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Author Topic: Is Clojure the next C ?  (Read 5278 times)

Armando

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Is Clojure the next C ?
« on: December 13, 2011, 07:56:11 AM »
Interesting article on software vs hardware and... language "evolution".
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Eóin

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Re: Is Clojure the next C ?
« Reply #1 on: December 13, 2011, 03:12:36 PM »
Let's see
  • He applies a human linguistic issue to computer languages without ever justifying that it is applicable.
  • He keeps going on about us being "trapped" without every really justifying that we are or what the trap is.
  • He then proposes a "solution" without any really explanation of why it will solve things other saying "it's different".

I suppose it's an interesting diary entry, but it's not much of a supported argument.

f0dder

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Re: Is Clojure the next C ?
« Reply #2 on: December 13, 2011, 03:24:17 PM »
+1, Eóin :)

I also find he trivializes that changes that has been in software development over the years. Yes, there's probably some magnitudes more complexity in the hardware engineering field, but a lot has been happening in software engineering as well.

And then there's the premise that we have a problem. Really? Most users aren't going to need a fraction of the computing power a modern CPU offers. Handling massive loads of users on a web backend is a completely different programming task than running desktop software - a 2048-core laptop sounds plain old lame to me.
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Armando

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Re: Is Clojure the next C ?
« Reply #3 on: December 13, 2011, 03:54:36 PM »
Thanks for your insight guys ! Much appreciated. :up:

wraith808

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Re: Is Clojure the next C ?
« Reply #4 on: December 13, 2011, 03:58:52 PM »
a 2048-core laptop sounds plain old lame to me.

And 640K of memory is all anyone will ever need.  ;D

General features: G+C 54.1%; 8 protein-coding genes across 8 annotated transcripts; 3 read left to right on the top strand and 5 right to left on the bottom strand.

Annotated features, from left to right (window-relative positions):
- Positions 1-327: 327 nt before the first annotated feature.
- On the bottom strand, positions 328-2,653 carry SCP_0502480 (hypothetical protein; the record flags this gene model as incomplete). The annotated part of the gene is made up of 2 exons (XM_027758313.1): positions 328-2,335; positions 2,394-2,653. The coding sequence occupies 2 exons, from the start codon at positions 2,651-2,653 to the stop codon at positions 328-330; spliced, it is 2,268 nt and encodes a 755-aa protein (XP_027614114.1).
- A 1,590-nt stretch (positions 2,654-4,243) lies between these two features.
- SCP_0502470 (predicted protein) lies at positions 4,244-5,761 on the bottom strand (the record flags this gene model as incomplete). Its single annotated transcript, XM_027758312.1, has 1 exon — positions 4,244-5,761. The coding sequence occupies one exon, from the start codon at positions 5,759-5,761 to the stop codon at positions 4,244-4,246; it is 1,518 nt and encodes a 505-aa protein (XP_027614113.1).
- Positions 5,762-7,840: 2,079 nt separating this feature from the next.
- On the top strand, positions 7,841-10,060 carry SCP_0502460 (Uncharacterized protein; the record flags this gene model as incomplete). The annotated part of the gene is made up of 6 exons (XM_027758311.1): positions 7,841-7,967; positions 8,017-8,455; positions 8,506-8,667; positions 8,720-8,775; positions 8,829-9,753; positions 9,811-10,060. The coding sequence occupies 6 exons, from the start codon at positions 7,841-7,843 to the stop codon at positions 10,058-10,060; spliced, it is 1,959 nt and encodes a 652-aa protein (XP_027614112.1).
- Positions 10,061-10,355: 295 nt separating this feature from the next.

f0dder

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Re: Is Clojure the next C ?
« Reply #5 on: December 13, 2011, 04:27:20 PM »
a 2048-core laptop sounds plain old lame to me.
And 640K of memory is all anyone will ever need.  ;D
Stop perpetuating that false quote :)

Also, that situation today is vastly different from how things were back then. Yes, we have scalability issues on the back-end side of things that need to be fixed, but we're pretty well off on the end-user side of things, apart from a (relatively) few specialized niches.
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wraith808

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Re: Is Clojure the next C ?
« Reply #6 on: December 13, 2011, 05:52:17 PM »
Stop perpetuating that false quote :)

Yes, I know it's false, but it's never going away, so why not use it... it's hilarious!


Also, that situation today is vastly different from how things were back then. Yes, we have scalability issues on the back-end side of things that need to be fixed, but we're pretty well off on the end-user side of things, apart from a (relatively) few specialized niches.

Well, when you consider that one of the specialized niches is pr0n (VR)... and everyone knows that the internet is for porn...

Eóin

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Re: Is Clojure the next C ?
« Reply #7 on: December 13, 2011, 05:53:35 PM »
It's worth noting that the new highly parallel future doesn't automatically need a new language. Indeed the current approach to utilizing the extra power offered by GPUs and the like is to stick with the old bare metal languages, e.g. CUDA and OpenCL are basically C programming.